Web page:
29-year-old Kenyan Runs Blistering time of 2:03:02April 27th, 2011
The other-worldly quality of this year's race was in evidence from the moment the gun fired. Some even felt portents of what was going to unfold earlier than that. "I knew this was going to be a special day as soon as I got out of bed," stated Ryan Hall.
There had been much talk, in the days in advance of the race, of the tailwind that was being anticipated. The elite runners would fly. Be that as it may, there have been tailwinds in Boston before, but there has never been a day like today. In some ways it bordered on the scarcely believable. A winning time of 2:03:02 - the fastest marathon ever run, by 58 seconds - was an epoch shattering performance of Usain Bolt-ian proportions. The free-form tactics of Ryan Hall were absorbing, sometimes bewildering, but ultimately fantastically successful. Four finishers under the 12 months old course record, six under 2:07 and 10 under 2:09 was indicative of a speed in depth that has never before been seen on the fabled Boston course. It's too easy to dismiss the times as due solely to the aiding wind. There are still 26.2 miles to cover, still the Newton Hills to confront and still a hoard of the most intimidating competitors in the world to handle. Aiding wind or not, there are ways innumerable that things can go wrong. That they didn't is testimony to the acuity of the field and most of all to the inspired racing of the 29 year-old Mutai.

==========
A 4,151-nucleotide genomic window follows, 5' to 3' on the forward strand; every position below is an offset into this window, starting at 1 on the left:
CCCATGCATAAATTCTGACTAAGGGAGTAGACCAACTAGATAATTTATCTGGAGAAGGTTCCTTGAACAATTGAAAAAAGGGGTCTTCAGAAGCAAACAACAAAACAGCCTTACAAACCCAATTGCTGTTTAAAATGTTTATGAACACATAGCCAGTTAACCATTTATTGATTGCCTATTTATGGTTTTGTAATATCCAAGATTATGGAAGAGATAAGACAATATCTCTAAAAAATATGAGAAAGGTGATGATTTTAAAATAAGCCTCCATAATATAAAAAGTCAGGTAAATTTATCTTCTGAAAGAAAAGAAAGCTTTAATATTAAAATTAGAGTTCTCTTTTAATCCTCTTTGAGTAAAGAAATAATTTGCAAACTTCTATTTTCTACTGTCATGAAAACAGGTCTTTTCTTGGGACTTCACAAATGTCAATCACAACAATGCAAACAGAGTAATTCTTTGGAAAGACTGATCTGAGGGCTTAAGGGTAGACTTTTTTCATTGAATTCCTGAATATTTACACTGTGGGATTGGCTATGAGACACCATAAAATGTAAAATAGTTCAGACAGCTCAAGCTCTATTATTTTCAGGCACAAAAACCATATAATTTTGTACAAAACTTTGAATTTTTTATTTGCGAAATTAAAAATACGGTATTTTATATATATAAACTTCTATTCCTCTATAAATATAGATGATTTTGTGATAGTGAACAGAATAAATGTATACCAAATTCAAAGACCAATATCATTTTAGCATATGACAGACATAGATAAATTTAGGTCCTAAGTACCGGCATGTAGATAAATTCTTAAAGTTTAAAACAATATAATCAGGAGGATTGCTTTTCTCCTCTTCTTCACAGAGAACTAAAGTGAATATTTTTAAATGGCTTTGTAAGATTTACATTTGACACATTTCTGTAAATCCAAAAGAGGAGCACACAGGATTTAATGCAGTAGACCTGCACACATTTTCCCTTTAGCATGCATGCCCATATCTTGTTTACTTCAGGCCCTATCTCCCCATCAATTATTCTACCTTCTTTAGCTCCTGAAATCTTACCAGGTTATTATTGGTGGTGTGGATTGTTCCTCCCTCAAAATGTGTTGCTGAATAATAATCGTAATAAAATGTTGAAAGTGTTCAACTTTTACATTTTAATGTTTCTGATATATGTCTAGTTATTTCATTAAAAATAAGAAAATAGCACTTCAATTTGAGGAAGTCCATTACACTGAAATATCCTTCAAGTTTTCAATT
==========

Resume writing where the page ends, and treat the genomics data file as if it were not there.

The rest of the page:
Though much of the pre-event conjecture centered on three men - the defending champion, Cheruiyot; the New York winner, Gebregziabher Gebremariam; and the enigmatic Hall, who had placed a lowly 21st in the New York City Half Marathon in March - Mutai was always distinctly there, always a force of enormous potential, always the name posited as the man who "could." In reality, of all those on the Hopkinton starting line, Mutai was the most familiar with running fast. In Rotterdam last April, he scorched to a 2:04:55 second placed finish, then the equal seventh fastest in history. In Berlin in September, he crossed the finish line in a superb 2:05:10, again taking second, though a time that he stated was slowed by the persistent rain. Thus, on paper, Mutai was over one minute faster than anybody else in the field.
The gun, of course, is the great equalizer. Once that retorts, it's just a pack of talented athletes, their commitment and the hard road. The first one to make a statement was - you guessed - Hall, the man whose tactics in 2010 had bewildered spectators, his superb fourth place finish notwithstanding. But, Hall runs to his own beat. "I feel comfortable in the lead," he stated. "I felt really comfortable at that pace, and I like to arrive ahead of schedule."